At Rochester Institute of Technology, a new residence hall is rising from the ground, and it’s taking shape using a team approach now seen more often in this part of the country.
The design-build method differs from the more traditional design-bid-build approach, in which a project owner such as RIT would hire multiple companies to do their individual parts of the project. Using the design-build method, design and construction services are provided by one entity under a single contract. Giving that one entity, known as the design-builder, primary responsibility allows key players involved with the project to become part of the same team.
Those who have used this method say it can result in less risk, fewer misunderstandings, earlier project completion and lower costs. Results of a Construction Institute of America study indicate construction is completed 12 percent faster using the design-build method as opposed to design-bid-build. At the same time, delivery speed is at least 33 percent faster and unit cost is 6 percent lower using the newer method.
The design-build project delivery system is used on a limited basis in our region, but it has been seen nationwide—on a large scale—for many years.
“It frankly is not a new concept,” says David Beinetti, chairman of SWBR Architects, “but there is no question there is increased popularity here.”
Pursuing a more efficient project
Traditional construction involves choosing one firm to design a project and selecting another firm to construct it. Too often that process can become needlessly adversarial, especially when the partners are not on the same page.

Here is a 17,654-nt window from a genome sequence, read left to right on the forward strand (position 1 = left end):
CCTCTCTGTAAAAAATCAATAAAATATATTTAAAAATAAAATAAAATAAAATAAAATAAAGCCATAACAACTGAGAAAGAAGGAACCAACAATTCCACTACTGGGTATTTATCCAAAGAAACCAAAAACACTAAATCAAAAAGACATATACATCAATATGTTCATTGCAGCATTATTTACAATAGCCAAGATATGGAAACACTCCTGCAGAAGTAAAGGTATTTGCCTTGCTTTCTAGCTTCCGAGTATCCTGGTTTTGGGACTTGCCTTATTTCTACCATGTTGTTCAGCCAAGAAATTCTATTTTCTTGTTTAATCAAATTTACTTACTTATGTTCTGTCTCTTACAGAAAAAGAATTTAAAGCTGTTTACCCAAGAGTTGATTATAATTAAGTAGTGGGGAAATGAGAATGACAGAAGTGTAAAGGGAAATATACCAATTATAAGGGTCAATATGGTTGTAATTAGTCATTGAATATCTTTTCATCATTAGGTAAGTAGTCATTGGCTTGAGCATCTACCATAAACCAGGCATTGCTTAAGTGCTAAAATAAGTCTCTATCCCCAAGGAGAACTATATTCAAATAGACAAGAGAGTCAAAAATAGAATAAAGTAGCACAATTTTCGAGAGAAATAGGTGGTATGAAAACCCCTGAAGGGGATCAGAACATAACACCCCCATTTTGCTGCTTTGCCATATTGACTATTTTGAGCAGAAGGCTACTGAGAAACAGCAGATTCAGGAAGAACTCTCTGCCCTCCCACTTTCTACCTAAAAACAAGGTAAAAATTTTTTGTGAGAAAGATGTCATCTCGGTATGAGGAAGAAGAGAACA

Local experts say this dysfunction is the antithesis of a well-done design-build project. In a worst-case scenario, “the contractor is trying to protect his profit,” Beinetti says. “The owner is trying to save money and get the most building possible. The architect may serve the client’s best interests and end up with a building that is too large or expensive.”
The design-build process depends on eliminating adversarial relationships. As part of the project at RIT, Rob Fornataro, project architect at SWBR Architects, works with John Moore, assistant vice president for facilities management services, and Patrick Rogers, a project executive with The Pike Company.
With these components working as one team, as opposed to individual groups, “a lot of finger-pointing is eliminated, and a lot of communication is enhanced,” Beinetti says.
However, using this method is not for everyone.
“You can’t go into a design-build project with people who don’t know how to work with one another,” Beinetti explains. “Not everybody in the construction arena, architect arena, or the ownership arena, is a candidate for design-build. This is really critical to understand.
“For the right people in the right situation, it can be phenomenal,” he continues. “It can end up with faster project delivery, lower cost, less hassles, and higher quality—all of the things you would want to be the best aspects of construction. However, this process is not for everyone.”
Steven Ruether, president and chief executive officer of the Bell Company in Rochester, has led design-build projects across the nation. His company was involved in construction of federal prisons in New Hampshire, Pennsylvania and West Virginia and participated in a design-build project that involved the construction of a 2 million-square-foot military base in Texas.
He agrees that using the design-build approach requires a certain mindset, as well as appropriate training.
“I enjoy the design-build feature because, after you start, you can bring out new ideas, still enhance the project, and give something better to the owner,” Ruether says. “The whole mentality is different. Working with the right design-build group is fantastic.
“If people want to get into design-build, though, which I think is great, please look into getting the training. This requires a totally different mindset. If you go in there like it’s the old-fashioned way, you’re in for a world of trouble,” he adds.